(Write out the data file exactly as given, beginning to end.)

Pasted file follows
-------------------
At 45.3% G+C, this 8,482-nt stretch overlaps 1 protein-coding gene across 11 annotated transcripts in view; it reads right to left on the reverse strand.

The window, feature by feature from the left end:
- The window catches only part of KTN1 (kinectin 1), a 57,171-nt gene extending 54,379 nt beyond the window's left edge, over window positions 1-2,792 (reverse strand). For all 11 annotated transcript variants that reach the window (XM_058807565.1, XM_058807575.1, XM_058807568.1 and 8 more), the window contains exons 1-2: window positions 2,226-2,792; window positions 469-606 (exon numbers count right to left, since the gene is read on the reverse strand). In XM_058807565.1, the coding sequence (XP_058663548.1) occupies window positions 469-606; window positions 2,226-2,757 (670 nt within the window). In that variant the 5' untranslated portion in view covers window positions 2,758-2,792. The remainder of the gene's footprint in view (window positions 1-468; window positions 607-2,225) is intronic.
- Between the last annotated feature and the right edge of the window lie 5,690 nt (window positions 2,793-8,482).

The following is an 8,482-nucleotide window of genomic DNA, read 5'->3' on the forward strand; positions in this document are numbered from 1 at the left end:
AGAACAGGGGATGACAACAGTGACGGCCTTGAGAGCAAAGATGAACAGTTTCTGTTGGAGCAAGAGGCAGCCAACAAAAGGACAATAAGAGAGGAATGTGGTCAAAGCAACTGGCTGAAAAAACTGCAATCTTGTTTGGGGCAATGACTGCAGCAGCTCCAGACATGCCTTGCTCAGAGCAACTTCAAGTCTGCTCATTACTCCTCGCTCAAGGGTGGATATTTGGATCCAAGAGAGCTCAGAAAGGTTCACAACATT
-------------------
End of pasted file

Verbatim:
At 45.3% G+C, this 8,482-nt stretch overlaps 1 protein-coding gene across 11 annotated transcripts in view; it reads right to left on the reverse strand.

The window, feature by feature from the left end:
- The window catches only part of KTN1 (kinectin 1), a 57,171-nt gene extending 54,379 nt beyond the window's left edge, over window positions 1-2,792 (reverse strand). For all 11 annotated transcript variants that reach the window (XM_058807565.1, XM_058807575.1, XM_058807568.1 and 8 more), the window contains exons 1-2: window positions 2,226-2,792; window positions 469-606 (exon numbers count right to left, since the gene is read on the reverse strand). In XM_058807565.1, the coding sequence (XP_058663548.1) occupies window positions 469-606; window positions 2,226-2,757 (670 nt within the window). In that variant the 5' untranslated portion in view covers window positions 2,758-2,792. The remainder of the gene's footprint in view (window positions 1-468; window positions 607-2,225) is intronic.
- Between the last annotated feature and the right edge of the window lie 5,690 nt (window positions 2,793-8,482).

The following is an 8,482-nucleotide window of genomic DNA, read 5'->3' on the forward strand; positions in this document are numbered from 1 at the left end:
AGAACAGGGGATGACAACAGTGACGGCCTTGAGAGCAAAGATGAACAGTTTCTGTTGGAGCAAGAGGCAGCCAACAAAAGGACAATAAGAGAGGAATGTGGTCAAAGCAACTGGCTGAAAAAACTGCAATCTTGTTTGGGGCAATGACTGCAGCAGCTCCAGACATGCCTTGCTCAGAGCAACTTCAAGTCTGCTCATTACTCCTCGCTCAAGGGTGGATATTTGGATCCAAGAGAGCTCAGAAAGGTTCACAACATT